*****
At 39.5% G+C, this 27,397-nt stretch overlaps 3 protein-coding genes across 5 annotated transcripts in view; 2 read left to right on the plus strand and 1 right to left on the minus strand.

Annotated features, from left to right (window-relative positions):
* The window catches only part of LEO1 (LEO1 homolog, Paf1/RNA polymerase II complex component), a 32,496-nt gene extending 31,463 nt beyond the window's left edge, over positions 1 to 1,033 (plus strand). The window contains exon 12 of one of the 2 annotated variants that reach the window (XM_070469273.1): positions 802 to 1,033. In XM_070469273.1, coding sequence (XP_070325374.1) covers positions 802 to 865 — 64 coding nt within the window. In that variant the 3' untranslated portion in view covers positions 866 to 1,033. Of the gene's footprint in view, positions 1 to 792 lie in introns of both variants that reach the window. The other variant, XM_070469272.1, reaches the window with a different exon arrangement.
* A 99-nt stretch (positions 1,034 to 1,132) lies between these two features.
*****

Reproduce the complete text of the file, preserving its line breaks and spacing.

At 39.5% G+C, this 27,397-nt stretch overlaps 3 protein-coding genes across 5 annotated transcripts in view; 2 read left to right on the plus strand and 1 right to left on the minus strand.

Annotated features, from left to right (window-relative positions):
* The window catches only part of LEO1 (LEO1 homolog, Paf1/RNA polymerase II complex component), a 32,496-nt gene extending 31,463 nt beyond the window's left edge, over positions 1 to 1,033 (plus strand). The window contains exon 12 of one of the 2 annotated variants that reach the window (XM_070469273.1): positions 802 to 1,033. In XM_070469273.1, coding sequence (XP_070325374.1) covers positions 802 to 865 — 64 coding nt within the window. In that variant the 3' untranslated portion in view covers positions 866 to 1,033. Of the gene's footprint in view, positions 1 to 792 lie in introns of both variants that reach the window. The other variant, XM_070469272.1, reaches the window with a different exon arrangement.
* A 99-nt stretch (positions 1,034 to 1,132) lies between these two features.